truly madly deeply


I got an email from my girl Kathy the other day. Just a short note while she was at work to tell me she loved me (as I’m so fortunate to hear regularly). She signed it about loving me truly, madly and deeply. A memory conjured for me.

When Ken and I first started dating, I was over at his place for a movie night. We got serious–but silly–very quickly. We spent much of our time at is place because of his beautiful Chow Chow Quantum. After spending only moments with her on my first visit, I immediately understood why I wouldn’t care that we didn’t spend much time at my place. One night Ken was set to show me some of his favorite movies, and first on the list was Truly, Madly, Deeply. He’d talked about it a lot, so it had really been built up in my esteem. He knew all the romantic lines. But as I think about it, I don’t think we ever finished the movie (wink, wink, nudge, nudge, need I say more?) But I still remember lying on the couch with him, pressed against each other watching the movie. Well, he was watching it. I was entranced in the moment of being so close to someone I was so newly crazy about; that I had such a handsome, dynamic, and utterly delicious man who felt the same way about me. I did my best to pay attention, but it was difficult. I was watching a different movie. About us. And I was riveted.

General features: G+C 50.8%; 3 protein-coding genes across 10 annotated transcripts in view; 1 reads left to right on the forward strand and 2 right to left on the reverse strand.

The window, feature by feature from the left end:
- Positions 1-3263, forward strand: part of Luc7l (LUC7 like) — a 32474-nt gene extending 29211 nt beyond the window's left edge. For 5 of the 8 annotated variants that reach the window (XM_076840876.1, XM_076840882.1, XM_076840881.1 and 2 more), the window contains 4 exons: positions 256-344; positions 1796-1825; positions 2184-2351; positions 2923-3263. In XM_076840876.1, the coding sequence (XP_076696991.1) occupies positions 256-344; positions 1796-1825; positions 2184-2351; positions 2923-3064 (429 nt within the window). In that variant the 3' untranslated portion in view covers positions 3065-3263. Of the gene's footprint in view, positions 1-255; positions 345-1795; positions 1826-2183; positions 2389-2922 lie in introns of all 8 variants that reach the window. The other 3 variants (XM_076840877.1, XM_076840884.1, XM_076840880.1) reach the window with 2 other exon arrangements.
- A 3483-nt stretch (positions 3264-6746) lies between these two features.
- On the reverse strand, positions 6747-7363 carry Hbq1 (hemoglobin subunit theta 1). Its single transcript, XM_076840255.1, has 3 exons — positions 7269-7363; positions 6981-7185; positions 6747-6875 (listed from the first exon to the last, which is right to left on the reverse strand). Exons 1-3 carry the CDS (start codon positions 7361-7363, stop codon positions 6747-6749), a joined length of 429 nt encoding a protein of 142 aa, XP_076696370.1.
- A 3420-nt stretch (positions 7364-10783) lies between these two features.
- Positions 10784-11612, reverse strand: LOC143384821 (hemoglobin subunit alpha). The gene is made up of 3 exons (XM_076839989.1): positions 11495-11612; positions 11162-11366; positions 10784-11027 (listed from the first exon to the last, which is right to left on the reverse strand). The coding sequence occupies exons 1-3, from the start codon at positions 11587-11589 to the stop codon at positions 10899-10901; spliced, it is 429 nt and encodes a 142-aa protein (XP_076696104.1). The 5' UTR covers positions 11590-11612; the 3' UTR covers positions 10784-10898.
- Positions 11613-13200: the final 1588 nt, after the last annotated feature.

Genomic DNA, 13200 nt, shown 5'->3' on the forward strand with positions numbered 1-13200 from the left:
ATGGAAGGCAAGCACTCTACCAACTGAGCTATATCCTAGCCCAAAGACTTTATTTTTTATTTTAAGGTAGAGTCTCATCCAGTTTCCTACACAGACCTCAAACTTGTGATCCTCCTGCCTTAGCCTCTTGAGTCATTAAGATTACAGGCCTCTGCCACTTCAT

I don’t really recall all the specifics of the evening, but I do remember the sparkly newness of being in love. And being worried about all the ways I’d choke and screw it up something so seemingly beautiful. Though we had ten years together and became ultimately comfortable with each other, I often thought back to those early days–the excitement of learning about this man and what our future would look like. I think of that time know and I can’t stop grinning. Ken was a true personality. He was as smart as I was sarcastic, and I was as simple as he was complex–like a puzzle to figure out. Every day little tidbits of our interactions would reveal something new. Somehow, for me, he was always able to recapture moments like that for me throughout our relationship.

And certainly the title of the movie meant something for him to show me, and so obviously described our feelings for each other. It’s nice to have a surprise–just a closing in an email–that could evoke rich memories of just one evening sometime in 2001. A wonderful memory.I ‘m not sure when I’ll be ready to watch the movie, but sometime in the future I’ll have to do it.

It’s another example of a phenomena that I can’t help but wonder if it’s just coincidental or…maybe it’s him. I prefer the latter explanation.

My suggestion is grab your honey, hop on the couch and queue up TMD and watch your own movie on the TV–or in your head.

An Ode to Kurt Hummel

***Spoiler Alert** if you haven’t watched this week’s episode of “Glee” yet.